“We have in Bedford many cases of people who have applied to have residency. They have an 85-page document to fill in. I have friends who have been living in 40 years, married with children, and they have been refused to have a British passport. … the Home Office is making it very, very difficult”
BBC Question Time audience member, 3 March 2017
Citizens of other EU countries have the right to stay in the UK indefinitely if they’ve lived here legally and continuously for five years. They have to meet certain criteria to qualify for this “permanent residence” status, broadly speaking whether they’re working, looking for work, self-employed, studying or self-sufficient.
Citizens of the European Economic Area can apply—using an 85 page document—for a card or document as proof of permanent residence, although at the moment they don’t have to. This can then be used to apply for British citizenship.
Justice Secretary Liz Truss commented on last night’s programme that this process was important so that “we do have proper checks on people who are seeking residency in this country”.
When the UK leaves the EU, ‘permanent residence’ status will no longer apply here unless the government chooses to recognise or replace it. Immigration experts at the University of Oxford’s Migration Observatory have said that “it is likely to be more difficult (politically and legally) for the government to remove this status from people who already hold it”.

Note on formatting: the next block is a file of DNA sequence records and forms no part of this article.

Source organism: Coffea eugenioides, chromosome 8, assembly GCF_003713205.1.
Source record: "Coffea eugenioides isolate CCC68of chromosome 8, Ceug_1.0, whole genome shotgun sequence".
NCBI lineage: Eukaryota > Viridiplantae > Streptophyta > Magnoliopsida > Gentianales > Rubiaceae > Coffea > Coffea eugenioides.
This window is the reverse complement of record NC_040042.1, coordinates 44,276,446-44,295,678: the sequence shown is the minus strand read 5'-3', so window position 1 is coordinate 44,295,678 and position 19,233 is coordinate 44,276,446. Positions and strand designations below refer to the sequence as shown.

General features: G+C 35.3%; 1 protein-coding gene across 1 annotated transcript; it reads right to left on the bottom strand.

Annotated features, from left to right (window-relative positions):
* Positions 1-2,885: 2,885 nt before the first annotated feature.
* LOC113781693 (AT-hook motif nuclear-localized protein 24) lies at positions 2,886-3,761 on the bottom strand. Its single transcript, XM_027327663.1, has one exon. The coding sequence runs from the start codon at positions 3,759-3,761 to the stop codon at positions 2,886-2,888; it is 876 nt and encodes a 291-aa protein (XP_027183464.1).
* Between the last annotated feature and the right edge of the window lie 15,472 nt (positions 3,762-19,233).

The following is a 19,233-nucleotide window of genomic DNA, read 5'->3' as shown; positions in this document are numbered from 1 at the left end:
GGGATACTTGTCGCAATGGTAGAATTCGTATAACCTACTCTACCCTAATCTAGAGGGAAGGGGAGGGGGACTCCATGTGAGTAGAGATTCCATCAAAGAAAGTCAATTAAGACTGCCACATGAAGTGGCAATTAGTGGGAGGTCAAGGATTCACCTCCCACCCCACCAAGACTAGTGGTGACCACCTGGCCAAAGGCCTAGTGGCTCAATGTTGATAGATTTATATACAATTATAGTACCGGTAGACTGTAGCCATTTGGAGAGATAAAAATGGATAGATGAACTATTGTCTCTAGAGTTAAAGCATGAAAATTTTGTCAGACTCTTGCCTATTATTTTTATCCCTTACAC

The government has said it wants to reach an agreement to protect the status of EU citizens already living in the UK and those of UK citizens living in other EU countries as soon as possible.
The House of Lord’s recent change to the Brexit bill may require the government to protect the status of EU citizens separate to any guarantee for UK citizens abroad, if this change is also passed by the House of Commons. We don’t know how this registration process would look in practice.
Growing number of EU citizens applying for permanent residence
As well as having to fill out long documents, proving eligibility can be complicated for some people. We don’t know the circumstances of the individuals mentioned by the audience member, but the Migration Observatory sets out why individuals might have difficulties.
At the moment, students and those who are self sufficient, such as retired people, have to have “comprehensive sickness insurance”, according to the Observatory. It says there is some uncertainty, even among immigration lawyers, over how to meet this requirement.
Those who are self-employed too may find it tricky to prove their eligibility, depending on whether they have kept several years worth of the relevant paperwork.
This factcheck is part of a roundup of BBC Question Time. Read the roundup.
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